In a press release issue on February 1, the Rapaport Group reported that its RapNet Diamond Index for 1-carat polished diamonds had risen 6.9 percent during January 2022, and it was up 26.3 percent year on year as of February 1. It was not the only sign of a robust market.
Several days earlier, the Fancy Color Research Foundation (FCRF) reported that prices of fancy-color diamonds grew in 2021, albeit it as considerably more modest rate. The average price of all fancy-color diamonds ended the year 1.7 percent higher than 12 months earlier, with the index recording price increases in 89 percent of all categories. Prices for blues were up 2.2 percent for the year, while pinks climbed 2 percent and yellow prices were up 0.9%
According to Rapaport, the three main factors driving the high polished valuations in the regular color ranges are supply shortages, strong demand in the United States, and steep rough prices. Manufacturers are holding their prices firm as their rough costs rise, the group stated.
“For now, it’s easier to sell than to buy,” Rapaport noted it its press release. “That may change in the coming months as more goods become available and as dealers grow cautious about their ability to make a profit at these price levels.”
The average price of all fancy-color diamonds ended the year 1.7 percent higher than 12 months earlier.
DE BEERS RAISES PRICES AT JANUARY SIGHT
On the rough side of the equation, De Beers’ majority shareholder Anglo American said that demand for rough diamonds remained robust.
Rough diamond sales value for the provisional first sales cycle remained was $660 million, compared to $663 million during the same cycle in 2021. But the sales during the first cycle were almost twice that of the $336 million reported for the tenth and final cycle of 2021.
“As anticipated, there was strong growth in consumer demand for diamond jewelry over the end of year holiday season,” said De Beers CEO Bruce Cleaver. “As a result, we saw the continuation of robust rough diamond demand in the first sales cycle of the year as buyers focus on restocking depleted inventories”
De Beers took the stronger demand and rising price levels in the polished diamond market into consideration, according to Rapaport raised rough prices at its January sight by an estimated 15 percent for smaller goods and 5 percent to 12 percent for 3-grainer and larger diamonds.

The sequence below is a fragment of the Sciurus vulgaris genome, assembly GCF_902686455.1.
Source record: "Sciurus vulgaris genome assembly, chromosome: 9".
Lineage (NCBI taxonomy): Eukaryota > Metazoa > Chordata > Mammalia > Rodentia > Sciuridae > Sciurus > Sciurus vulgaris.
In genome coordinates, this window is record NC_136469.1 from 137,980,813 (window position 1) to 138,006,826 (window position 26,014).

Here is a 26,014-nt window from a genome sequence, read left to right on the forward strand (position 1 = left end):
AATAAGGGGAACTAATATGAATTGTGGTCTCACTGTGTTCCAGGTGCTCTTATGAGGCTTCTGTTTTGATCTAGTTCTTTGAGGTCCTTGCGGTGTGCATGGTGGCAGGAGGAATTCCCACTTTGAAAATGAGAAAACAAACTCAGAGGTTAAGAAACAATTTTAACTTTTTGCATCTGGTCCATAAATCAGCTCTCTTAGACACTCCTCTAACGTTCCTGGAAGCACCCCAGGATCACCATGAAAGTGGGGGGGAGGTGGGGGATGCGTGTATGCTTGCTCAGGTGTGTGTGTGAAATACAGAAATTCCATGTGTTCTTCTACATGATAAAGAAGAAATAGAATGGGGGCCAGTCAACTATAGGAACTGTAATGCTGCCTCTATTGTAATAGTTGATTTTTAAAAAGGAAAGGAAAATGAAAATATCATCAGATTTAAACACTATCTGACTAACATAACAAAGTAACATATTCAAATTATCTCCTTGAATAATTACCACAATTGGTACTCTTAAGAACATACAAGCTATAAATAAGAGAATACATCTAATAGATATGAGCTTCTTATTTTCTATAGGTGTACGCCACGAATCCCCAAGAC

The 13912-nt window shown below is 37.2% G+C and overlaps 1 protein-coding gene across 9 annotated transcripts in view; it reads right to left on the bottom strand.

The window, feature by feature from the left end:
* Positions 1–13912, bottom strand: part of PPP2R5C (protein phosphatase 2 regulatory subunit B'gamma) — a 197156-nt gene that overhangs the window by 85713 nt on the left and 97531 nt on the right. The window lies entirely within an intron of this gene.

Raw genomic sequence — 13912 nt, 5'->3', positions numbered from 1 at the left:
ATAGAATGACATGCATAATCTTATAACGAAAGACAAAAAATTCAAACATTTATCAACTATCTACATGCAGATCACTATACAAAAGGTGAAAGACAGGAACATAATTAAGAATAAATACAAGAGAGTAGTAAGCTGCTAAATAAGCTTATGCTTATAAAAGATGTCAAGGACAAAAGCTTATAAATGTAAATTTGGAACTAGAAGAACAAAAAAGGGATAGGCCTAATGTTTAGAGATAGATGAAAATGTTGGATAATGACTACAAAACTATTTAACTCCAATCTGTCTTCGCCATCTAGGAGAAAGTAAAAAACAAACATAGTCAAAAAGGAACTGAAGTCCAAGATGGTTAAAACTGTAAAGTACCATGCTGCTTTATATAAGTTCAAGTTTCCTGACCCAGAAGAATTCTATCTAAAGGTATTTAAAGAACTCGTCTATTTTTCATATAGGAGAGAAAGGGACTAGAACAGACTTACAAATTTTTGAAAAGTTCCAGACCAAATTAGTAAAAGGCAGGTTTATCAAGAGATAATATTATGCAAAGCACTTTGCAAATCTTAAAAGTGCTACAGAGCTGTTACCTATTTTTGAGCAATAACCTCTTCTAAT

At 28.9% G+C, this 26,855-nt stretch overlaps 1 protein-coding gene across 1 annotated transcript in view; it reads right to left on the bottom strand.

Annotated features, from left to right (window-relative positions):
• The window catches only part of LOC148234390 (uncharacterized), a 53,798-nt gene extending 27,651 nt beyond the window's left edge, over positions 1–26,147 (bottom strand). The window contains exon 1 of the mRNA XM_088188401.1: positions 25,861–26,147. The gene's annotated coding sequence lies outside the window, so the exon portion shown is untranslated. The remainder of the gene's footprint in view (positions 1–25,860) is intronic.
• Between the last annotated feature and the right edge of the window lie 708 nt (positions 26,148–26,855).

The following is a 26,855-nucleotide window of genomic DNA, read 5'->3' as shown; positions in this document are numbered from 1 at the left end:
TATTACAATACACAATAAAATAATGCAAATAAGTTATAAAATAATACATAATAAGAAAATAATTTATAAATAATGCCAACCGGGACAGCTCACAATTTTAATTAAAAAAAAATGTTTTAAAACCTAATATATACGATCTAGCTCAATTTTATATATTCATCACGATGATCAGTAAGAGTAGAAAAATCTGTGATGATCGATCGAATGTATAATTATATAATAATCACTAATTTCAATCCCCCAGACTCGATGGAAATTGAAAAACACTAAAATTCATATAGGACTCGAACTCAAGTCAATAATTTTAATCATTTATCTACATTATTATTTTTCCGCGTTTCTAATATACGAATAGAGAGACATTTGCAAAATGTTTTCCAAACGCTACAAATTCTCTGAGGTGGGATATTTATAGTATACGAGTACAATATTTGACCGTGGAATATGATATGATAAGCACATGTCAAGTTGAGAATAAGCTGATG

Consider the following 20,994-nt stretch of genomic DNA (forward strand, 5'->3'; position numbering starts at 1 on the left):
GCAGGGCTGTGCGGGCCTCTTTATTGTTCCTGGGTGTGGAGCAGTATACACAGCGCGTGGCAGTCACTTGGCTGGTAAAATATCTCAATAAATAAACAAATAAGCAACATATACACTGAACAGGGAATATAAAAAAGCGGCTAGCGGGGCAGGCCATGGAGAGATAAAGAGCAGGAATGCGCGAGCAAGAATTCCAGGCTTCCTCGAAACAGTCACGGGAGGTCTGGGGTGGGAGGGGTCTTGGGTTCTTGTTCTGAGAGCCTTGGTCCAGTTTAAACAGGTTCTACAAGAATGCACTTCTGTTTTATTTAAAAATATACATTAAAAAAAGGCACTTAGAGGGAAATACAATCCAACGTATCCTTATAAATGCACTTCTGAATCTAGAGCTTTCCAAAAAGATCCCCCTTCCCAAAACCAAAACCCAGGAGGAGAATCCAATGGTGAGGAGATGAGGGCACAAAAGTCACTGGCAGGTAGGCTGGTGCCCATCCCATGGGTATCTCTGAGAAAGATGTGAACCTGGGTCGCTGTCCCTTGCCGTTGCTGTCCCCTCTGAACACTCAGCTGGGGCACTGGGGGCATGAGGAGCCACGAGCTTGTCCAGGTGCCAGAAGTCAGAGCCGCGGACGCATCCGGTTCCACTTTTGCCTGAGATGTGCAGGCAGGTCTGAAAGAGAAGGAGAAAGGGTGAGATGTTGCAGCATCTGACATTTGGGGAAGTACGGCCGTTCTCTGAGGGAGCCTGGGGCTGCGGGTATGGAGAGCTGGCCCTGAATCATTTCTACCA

For its part, Alrosa increased rough prices by about 10 percent during its trading session in January, Rapaport noted. Price rose of smaller and lower-value rough diamonds rose most sharply, by 12 percent to 18 percent while for higher-value items prices rose 5 percent to 7 percent.
SHRINKING OF U.S. JEWELRY SECTOR SLOWS
The improving fortunes in the United States was indicated by Jewelers Board of Trade (JBT) report, which noted that number of jewelers leaving the trade in 2021 was down by 11 percent, slowing an ongoing trend.
According to JBT, 536 firms discontinued operations during the year, compared to 605 in 2020. Of those, four closed their door because of bankruptcy.
On the plus side, 385 new companies opened during 2021, up 153 percent from the figure reported a year earlier.
Some 23,979 businesses were operating in the U.S. jewelry sector at the end of 2021, 1.8 percent fewer than at the end of 202, JBT reported. The retail sector was down 1.7percent to 18,201 companies, the wholesale sector declining 2.2 percent to 3,442, while the number of jewelry manufacturers fell 2.6 percent to 2,336.
Alrosa increased rough prices by about 10 percent during its trading session in January, reported Rapaport. De Beers raised them by 15 percent.